Trout ease, natives heat up
  |  First Published: December 2011

We have had one of the best spring time trout fishing seasons I can remember.

Trip after trip we are seeing decent-sized trout turn up and n recent weeks I have caught a 56cm brown trout and a 53cm brown trout, as well as quite a few around the 40cm size.

By January many of the smaller streams up here in North East Victoria have warmed up considerably and the trout fishing can get a bit slow. If you are fishing a stream and finding the trout casually following your lure in but not attacking it, this can be one of the reasons why and there is not a hell of a lot you can do about it.

One of the best ways to combat this problem is to fish early in the morning after the cool of the night when the trout are likely to be most active, or late in the evening when many dead insects fall onto the water and the trout use any energy they have conserved during the day to feed on these dead insects. This particular time of the day is often referred to as the evening rise.

In saying all this, not all streams will be warm and not all trout will be lethargic. Usually the plug has been pulled out of Lake William Hovell by January, or sometime in January and when this happens the water being released from the bottom of the lake is usually much colder and as a result the trout fishing can really fire in the King River between Lake William Hovell and Whitfield.

Other rivers such as the Ovens River upstream of Bright are naturally cooler due to the areas they run out of. The Ovens River comes straight out of some of Victoria’s highest mountains, including our second highest peak, Mt Feathertop and as a result the water can still be quite cool in January. This area is well worth a fish during the hottest time of the year. All techniques should work well, especially dry flyfishing and spinning/lure casting.

Bait fishing will also work very well provided the angler is using the right bait, and the right bait is whatever is in the system. If the water level is low as is often the case in January, then there is no point drifting worms, because they are not in the system. Have a look around you and see what is about. Crickets? Grasshoppers? Cicadas perhaps? If they are in the area, put one on a hook.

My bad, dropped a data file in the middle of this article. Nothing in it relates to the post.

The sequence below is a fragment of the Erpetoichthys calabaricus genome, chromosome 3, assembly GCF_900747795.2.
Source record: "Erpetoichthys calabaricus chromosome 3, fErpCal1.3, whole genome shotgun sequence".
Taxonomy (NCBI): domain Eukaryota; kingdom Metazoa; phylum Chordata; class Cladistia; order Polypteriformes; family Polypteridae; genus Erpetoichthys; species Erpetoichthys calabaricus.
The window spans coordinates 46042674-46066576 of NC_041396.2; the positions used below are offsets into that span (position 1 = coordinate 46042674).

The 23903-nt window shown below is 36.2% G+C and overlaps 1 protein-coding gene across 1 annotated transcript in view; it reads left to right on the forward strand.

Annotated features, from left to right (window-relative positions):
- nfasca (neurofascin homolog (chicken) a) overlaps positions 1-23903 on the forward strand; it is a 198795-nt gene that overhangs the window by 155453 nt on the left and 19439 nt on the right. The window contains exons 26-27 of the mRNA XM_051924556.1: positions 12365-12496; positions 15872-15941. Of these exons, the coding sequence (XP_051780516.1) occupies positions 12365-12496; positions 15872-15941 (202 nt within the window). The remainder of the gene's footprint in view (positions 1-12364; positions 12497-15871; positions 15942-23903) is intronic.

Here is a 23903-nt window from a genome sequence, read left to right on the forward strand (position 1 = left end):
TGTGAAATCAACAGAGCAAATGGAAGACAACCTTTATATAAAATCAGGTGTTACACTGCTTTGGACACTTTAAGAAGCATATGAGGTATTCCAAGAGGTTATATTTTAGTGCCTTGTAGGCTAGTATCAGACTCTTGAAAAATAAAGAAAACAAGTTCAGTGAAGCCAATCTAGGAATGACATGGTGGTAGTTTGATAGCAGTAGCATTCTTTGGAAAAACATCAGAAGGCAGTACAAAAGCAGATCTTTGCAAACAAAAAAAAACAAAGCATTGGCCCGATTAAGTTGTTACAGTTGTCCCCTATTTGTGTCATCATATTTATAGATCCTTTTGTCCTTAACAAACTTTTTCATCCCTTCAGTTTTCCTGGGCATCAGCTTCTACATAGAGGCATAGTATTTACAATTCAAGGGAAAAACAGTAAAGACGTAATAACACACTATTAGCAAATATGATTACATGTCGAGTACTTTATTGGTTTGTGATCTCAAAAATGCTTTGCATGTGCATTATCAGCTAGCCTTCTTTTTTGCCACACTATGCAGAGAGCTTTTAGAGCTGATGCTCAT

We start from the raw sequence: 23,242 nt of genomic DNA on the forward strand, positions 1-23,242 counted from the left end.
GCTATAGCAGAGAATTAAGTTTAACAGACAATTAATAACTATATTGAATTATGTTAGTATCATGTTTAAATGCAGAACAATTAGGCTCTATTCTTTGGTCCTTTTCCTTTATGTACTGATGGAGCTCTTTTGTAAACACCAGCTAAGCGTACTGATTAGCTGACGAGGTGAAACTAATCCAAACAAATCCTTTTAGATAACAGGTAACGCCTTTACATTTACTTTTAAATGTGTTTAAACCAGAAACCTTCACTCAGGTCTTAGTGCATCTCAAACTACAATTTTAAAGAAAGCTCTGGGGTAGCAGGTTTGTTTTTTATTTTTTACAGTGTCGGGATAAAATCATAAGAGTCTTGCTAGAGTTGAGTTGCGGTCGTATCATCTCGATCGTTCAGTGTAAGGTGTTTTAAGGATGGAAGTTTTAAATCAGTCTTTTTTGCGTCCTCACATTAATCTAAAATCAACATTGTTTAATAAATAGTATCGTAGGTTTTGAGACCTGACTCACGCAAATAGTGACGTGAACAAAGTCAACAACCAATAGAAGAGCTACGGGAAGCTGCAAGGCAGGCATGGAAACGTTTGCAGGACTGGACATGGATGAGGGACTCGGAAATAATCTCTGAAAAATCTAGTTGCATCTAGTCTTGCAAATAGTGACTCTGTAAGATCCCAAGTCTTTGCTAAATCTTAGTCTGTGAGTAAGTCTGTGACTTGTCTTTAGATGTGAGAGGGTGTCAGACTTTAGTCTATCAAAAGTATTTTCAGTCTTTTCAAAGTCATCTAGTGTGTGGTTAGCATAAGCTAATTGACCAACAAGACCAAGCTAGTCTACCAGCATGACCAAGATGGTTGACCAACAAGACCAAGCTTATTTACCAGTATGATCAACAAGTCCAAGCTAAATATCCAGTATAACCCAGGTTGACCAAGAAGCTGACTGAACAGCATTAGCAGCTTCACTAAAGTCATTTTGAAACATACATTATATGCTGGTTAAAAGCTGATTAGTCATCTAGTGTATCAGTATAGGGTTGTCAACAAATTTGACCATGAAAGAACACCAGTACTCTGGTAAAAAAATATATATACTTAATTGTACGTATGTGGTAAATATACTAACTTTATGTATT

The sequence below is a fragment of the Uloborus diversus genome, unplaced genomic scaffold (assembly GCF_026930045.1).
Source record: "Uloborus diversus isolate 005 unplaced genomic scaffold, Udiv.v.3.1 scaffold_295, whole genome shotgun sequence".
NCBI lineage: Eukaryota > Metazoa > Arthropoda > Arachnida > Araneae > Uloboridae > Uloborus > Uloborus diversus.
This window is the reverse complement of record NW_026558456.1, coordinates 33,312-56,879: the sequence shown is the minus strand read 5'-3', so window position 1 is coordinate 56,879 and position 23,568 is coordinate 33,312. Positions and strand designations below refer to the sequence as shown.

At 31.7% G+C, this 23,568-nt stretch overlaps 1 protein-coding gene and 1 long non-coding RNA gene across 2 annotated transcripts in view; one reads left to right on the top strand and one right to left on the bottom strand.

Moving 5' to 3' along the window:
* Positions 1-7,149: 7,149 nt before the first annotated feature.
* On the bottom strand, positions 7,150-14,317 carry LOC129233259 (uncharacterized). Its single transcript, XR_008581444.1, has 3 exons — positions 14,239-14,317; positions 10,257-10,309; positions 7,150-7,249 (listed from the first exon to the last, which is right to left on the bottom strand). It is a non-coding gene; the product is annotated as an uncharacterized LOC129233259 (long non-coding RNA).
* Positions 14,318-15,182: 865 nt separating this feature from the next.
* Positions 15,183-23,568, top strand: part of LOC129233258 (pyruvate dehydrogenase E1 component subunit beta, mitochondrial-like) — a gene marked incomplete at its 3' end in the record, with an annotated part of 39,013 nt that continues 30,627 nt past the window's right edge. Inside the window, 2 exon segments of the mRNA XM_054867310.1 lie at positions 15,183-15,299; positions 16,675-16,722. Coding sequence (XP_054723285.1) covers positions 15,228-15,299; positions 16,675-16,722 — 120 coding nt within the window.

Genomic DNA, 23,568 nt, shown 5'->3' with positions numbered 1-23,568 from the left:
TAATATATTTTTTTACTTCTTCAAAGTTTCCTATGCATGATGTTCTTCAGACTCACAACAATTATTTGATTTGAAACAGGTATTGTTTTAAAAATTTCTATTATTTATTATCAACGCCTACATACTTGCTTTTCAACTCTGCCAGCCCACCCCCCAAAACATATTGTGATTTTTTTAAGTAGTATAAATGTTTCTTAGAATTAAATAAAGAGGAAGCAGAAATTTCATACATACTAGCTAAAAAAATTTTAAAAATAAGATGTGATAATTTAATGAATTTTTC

I remember my grandfather telling me a funny story years ago. Back in the 1970’s he was fishing the King River near Whitfield and had ran out of grasshoppers and was about to give up and go home. He got bitten by a March fly, so he swatted it. The March fly wasn’t completely dead, so he put it on the hook and caught a 2lb brown trout on it! So if you’re using bait, try and use what is occurring in the area naturally.

Cod and Yellowbelly

This area is not known for its yellowbelly fishing. There are a few in the Ovens River, but they are more so down in the far lower reaches towards Lake Mulwala. I have caught most of my yellowbelly from Peechelba downstream. I do encounter the occasional yellowbelly up closer to Wangaratta, but there isn’t enough up here to warrant targeting them.

Cod on the other hand are a different story. The Ovens River has some very good cod fishing around Wangaratta. The average size of the Murray cod in this area is not huge, however there are some good numbers of fish. People wanting to specifically target the big 100cm+ Murray cod should head downstream to the Murray River or Lake Mulwala where they are a bit more common.

Every year a few large Murray cod over 100cm are caught in the Ovens, but this is not common and these fish are quite rare. I have been fishing the Ovens and King rivers heavily for 30 years and still have not caught the elusive 100cm cod here.

I came very close back in 2008 though with a lovely 98cm model.

Just a reminder that if any anglers do happen to catch one of these iconic Australian fish over 100cm, they must by law be returned to the water. Murray cod have a maximum size limit of 100cm in Victoria.

The Ovens River downstream of Wangaratta is a fantastic sport fishing destination for Murray cod. It is challenging, with many trees lying across the river from bank to bank, and plenty of tiger snakes on the bank to contend with when walking around these fallen trees, however for the serious kayak and canoe angler the rewards are there to be found for your hard work.

I like casting large hardbodied lures as close to the logs and snags as possible. Murray cod are a very aggressive fish and will often strike a lure out of aggression rather than hunger. Using this theory I almost always use large lures with a fair amount of ‘intimidation factor’ about them. Spinnerbaits are also excellent in that you can fish them vertically. Murray cod will often hit the spinnerbait as it is sinking!

If targeting these Ovens River cod with bait, bardi grubs, yabbies and freshwater shrimp are all excellent bait.

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